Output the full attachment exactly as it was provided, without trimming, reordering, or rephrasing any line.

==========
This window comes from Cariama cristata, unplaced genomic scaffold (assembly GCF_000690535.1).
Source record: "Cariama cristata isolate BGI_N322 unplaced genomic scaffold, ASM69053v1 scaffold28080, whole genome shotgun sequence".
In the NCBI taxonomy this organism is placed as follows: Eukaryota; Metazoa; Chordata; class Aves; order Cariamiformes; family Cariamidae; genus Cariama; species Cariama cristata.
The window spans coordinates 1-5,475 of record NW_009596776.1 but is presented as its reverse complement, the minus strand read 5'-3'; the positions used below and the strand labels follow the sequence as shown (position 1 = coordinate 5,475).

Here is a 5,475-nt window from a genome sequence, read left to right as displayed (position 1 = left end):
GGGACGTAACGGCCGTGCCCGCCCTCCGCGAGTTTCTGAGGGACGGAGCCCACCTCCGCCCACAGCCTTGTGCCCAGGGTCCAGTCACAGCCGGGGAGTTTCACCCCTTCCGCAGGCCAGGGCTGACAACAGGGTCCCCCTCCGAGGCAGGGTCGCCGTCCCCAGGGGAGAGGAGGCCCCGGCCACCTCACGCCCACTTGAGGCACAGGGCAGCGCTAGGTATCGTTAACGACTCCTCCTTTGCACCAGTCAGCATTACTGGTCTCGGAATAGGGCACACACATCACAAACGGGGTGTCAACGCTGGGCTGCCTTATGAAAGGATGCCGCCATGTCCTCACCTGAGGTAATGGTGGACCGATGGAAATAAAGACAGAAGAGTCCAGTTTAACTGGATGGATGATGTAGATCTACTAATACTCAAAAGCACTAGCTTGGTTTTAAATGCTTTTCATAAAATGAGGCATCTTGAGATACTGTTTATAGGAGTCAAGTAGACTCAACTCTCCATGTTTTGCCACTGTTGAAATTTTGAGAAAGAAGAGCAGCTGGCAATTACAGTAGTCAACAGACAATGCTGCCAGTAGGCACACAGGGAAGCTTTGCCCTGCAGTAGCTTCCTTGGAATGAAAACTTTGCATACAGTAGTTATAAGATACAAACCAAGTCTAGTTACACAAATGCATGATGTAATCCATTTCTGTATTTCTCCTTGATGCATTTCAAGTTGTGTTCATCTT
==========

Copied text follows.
This window comes from Cariama cristata, unplaced genomic scaffold (assembly GCF_000690535.1).
Source record: "Cariama cristata isolate BGI_N322 unplaced genomic scaffold, ASM69053v1 scaffold28080, whole genome shotgun sequence".
In the NCBI taxonomy this organism is placed as follows: Eukaryota; Metazoa; Chordata; class Aves; order Cariamiformes; family Cariamidae; genus Cariama; species Cariama cristata.
The window spans coordinates 1-5,475 of record NW_009596776.1 but is presented as its reverse complement, the minus strand read 5'-3'; the positions used below and the strand labels follow the sequence as shown (position 1 = coordinate 5,475).

Here is a 5,475-nt window from a genome sequence, read left to right as displayed (position 1 = left end):
GGGACGTAACGGCCGTGCCCGCCCTCCGCGAGTTTCTGAGGGACGGAGCCCACCTCCGCCCACAGCCTTGTGCCCAGGGTCCAGTCACAGCCGGGGAGTTTCACCCCTTCCGCAGGCCAGGGCTGACAACAGGGTCCCCCTCCGAGGCAGGGTCGCCGTCCCCAGGGGAGAGGAGGCCCCGGCCACCTCACGCCCACTTGAGGCACAGGGCAGCGCTAGGTATCGTTAACGACTCCTCCTTTGCACCAGTCAGCATTACTGGTCTCGGAATAGGGCACACACATCACAAACGGGGTGTCAACGCTGGGCTGCCTTATGAAAGGATGCCGCCATGTCCTCACCTGAGGTAATGGTGGACCGATGGAAATAAAGACAGAAGAGTCCAGTTTAACTGGATGGATGATGTAGATCTACTAATACTCAAAAGCACTAGCTTGGTTTTAAATGCTTTTCATAAAATGAGGCATCTTGAGATACTGTTTATAGGAGTCAAGTAGACTCAACTCTCCATGTTTTGCCACTGTTGAAATTTTGAGAAAGAAGAGCAGCTGGCAATTACAGTAGTCAACAGACAATGCTGCCAGTAGGCACACAGGGAAGCTTTGCCCTGCAGTAGCTTCCTTGGAATGAAAACTTTGCATACAGTAGTTATAAGATACAAACCAAGTCTAGTTACACAAATGCATGATGTAATCCATTTCTGTATTTCTCCTTGATGCATTTCAAGTTGTGTTCATCTT